Enjoy your simple life, save your money, invest it wisely, and don’t lose your money.
If we don’t spend money at all, we become stingy and fearful-another extreme state of mind.
So we all know how to build wealth, right? Save your money and then invest it.
For the first few years of my career, I worked hard and didn’t spend much money, so I could build up my buffer.
What’s more, professionals don’t even make money with trading.
Let me ask you this: What’s the purpose of investing? To me, it’s not about making money.

The orginal article.

Summary of “When should you retire? Don’t die at your desk, but don’t outlive your money either”

Fritz Gilbert knew in his 20s that he did not want to die at his desk.
“Every one of us is making a decision on retirement every day, in the way we live and spend our money,” Gilbert said.
Gilbert is a case study on how to mentally and financially ready yourself to retire.
Do something, she says, because “Dying at your desk is not a retirement plan.”
The rest of his investments are split between 60 percent stocks and 40 percent bonds, consistent with the playbook that most financial experts recommend for someone in his 50s and 60s. “Somewhere between 40 percent to 60 percent equities is a great place for most folks entering retirement age,” said David Blanchett, head of retirement research at Morningstar Investment Management.
“Assuming retirement is going to last 30 years, I think 70/30 stocks to bonds could be more aggressive.”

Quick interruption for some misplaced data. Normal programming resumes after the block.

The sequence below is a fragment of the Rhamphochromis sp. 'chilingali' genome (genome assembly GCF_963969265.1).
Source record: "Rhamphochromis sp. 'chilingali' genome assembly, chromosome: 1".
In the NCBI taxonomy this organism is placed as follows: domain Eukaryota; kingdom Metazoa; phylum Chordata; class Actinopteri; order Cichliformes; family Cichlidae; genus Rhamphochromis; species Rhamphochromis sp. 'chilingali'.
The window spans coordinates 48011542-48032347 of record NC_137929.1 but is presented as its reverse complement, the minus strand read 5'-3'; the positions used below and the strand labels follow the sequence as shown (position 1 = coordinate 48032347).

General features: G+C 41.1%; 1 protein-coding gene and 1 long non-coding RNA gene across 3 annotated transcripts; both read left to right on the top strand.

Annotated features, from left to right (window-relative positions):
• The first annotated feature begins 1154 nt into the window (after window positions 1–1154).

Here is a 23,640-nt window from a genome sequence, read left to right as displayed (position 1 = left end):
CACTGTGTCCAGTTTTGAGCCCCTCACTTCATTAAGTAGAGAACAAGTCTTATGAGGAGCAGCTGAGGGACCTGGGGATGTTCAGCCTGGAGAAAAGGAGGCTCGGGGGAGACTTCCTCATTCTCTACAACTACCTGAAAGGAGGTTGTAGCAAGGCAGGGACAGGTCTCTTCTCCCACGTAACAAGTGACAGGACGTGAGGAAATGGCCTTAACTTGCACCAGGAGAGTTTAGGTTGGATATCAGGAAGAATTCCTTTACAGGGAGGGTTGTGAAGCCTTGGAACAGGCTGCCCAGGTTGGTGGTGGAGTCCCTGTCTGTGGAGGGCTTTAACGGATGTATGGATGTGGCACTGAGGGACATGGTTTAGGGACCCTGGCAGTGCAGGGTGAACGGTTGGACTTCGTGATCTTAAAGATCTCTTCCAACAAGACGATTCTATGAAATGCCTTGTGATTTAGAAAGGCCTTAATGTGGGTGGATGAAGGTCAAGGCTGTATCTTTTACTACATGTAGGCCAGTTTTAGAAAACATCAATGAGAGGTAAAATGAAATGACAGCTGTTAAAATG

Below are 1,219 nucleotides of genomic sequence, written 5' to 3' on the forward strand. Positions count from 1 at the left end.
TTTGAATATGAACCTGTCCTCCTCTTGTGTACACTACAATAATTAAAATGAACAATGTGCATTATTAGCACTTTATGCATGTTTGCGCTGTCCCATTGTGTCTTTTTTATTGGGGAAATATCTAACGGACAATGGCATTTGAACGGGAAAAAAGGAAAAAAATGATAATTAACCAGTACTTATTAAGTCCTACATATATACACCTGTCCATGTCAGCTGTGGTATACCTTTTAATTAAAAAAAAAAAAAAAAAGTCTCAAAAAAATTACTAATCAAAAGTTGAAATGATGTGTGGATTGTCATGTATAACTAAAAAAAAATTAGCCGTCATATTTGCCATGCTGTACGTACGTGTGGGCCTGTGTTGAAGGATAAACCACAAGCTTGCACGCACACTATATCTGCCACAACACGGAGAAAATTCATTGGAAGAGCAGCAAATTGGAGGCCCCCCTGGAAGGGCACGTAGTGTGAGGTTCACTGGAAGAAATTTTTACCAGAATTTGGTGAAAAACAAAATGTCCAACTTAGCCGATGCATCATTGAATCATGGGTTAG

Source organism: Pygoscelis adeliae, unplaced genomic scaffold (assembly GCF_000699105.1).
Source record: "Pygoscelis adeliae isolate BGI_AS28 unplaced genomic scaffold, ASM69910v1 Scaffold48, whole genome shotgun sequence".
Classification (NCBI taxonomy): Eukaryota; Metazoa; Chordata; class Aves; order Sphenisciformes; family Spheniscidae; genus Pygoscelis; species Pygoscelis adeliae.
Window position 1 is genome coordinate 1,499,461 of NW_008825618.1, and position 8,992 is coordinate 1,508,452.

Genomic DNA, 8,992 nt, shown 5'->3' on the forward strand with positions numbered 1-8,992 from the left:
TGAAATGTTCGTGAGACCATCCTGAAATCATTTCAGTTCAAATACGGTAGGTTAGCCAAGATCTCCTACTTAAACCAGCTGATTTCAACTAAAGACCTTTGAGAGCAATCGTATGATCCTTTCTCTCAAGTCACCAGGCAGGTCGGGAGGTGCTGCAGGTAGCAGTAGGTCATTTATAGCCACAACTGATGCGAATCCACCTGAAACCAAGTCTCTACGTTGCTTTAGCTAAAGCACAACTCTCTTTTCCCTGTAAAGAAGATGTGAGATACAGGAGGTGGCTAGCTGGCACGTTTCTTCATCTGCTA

“It’s moving to a lower cost of living for retirement to allow retirement funds to stretch further.”
Gilbert is cruising into an affordable retirement that includes camping in national parks, fly-fishing, mountain biking, kayaking and his favorite – cold-water, long-distance swimming.

The orginal article.

Summary of “5 Reasons The Marvel Cinematic Universe Should Have Failed”

The X-Men series made it to three films before rebooting itself and spinning off Wolverine into a hit-and-miss series of his own.
Let’s be real, that series has made a pact with some sort of elder god, and we’re gonna be enjoying.
Maybe your infinite money can pry the Star Wars franchise from Disney? Who cares? They produce great animated shows like The Clone Wars and Rebels, but they can’t seem to escape the black hole of “Famous character, but younger” when it comes to spinoff movies.
The reviews for Solo are … fine, but who from the Star Wars universe bench could give you the equivalent of Black Panther?
Amazon is making a Lord Of The Rings series which I guess will stand independently of the films, since we don’t know if Peter Jackson will be involved, but after viewing The Hobbit trilogy took up about a month of my life, I’m pretty good with not seeing any Middle-earth stuff until the Age of Man ends.